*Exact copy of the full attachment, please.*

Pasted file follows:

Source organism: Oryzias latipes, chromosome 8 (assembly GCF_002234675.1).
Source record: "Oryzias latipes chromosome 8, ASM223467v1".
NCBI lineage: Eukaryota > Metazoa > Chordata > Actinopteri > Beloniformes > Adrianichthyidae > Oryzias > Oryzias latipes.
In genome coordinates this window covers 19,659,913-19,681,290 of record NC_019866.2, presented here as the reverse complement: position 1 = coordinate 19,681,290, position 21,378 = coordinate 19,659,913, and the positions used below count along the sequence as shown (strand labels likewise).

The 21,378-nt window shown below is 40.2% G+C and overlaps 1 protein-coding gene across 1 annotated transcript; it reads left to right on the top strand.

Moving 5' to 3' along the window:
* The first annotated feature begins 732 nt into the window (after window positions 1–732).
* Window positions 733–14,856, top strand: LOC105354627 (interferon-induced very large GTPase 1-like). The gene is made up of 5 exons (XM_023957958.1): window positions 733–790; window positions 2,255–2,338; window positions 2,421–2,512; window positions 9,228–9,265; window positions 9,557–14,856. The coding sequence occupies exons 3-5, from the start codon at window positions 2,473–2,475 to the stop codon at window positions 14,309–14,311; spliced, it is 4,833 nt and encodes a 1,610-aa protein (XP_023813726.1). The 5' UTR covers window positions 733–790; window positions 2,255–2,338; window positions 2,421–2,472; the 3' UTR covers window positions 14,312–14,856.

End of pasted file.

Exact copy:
Source organism: Oryzias latipes, chromosome 8 (assembly GCF_002234675.1).
Source record: "Oryzias latipes chromosome 8, ASM223467v1".
NCBI lineage: Eukaryota > Metazoa > Chordata > Actinopteri > Beloniformes > Adrianichthyidae > Oryzias > Oryzias latipes.
In genome coordinates this window covers 19,659,913-19,681,290 of record NC_019866.2, presented here as the reverse complement: position 1 = coordinate 19,681,290, position 21,378 = coordinate 19,659,913, and the positions used below count along the sequence as shown (strand labels likewise).

The 21,378-nt window shown below is 40.2% G+C and overlaps 1 protein-coding gene across 1 annotated transcript; it reads left to right on the top strand.

Moving 5' to 3' along the window:
* The first annotated feature begins 732 nt into the window (after window positions 1–732).
* Window positions 733–14,856, top strand: LOC105354627 (interferon-induced very large GTPase 1-like). The gene is made up of 5 exons (XM_023957958.1): window positions 733–790; window positions 2,255–2,338; window positions 2,421–2,512; window positions 9,228–9,265; window positions 9,557–14,856. The coding sequence occupies exons 3-5, from the start codon at window positions 2,473–2,475 to the stop codon at window positions 14,309–14,311; spliced, it is 4,833 nt and encodes a 1,610-aa protein (XP_023813726.1). The 5' UTR covers window positions 733–790; window positions 2,255–2,338; window positions 2,421–2,472; the 3' UTR covers window positions 14,312–14,856.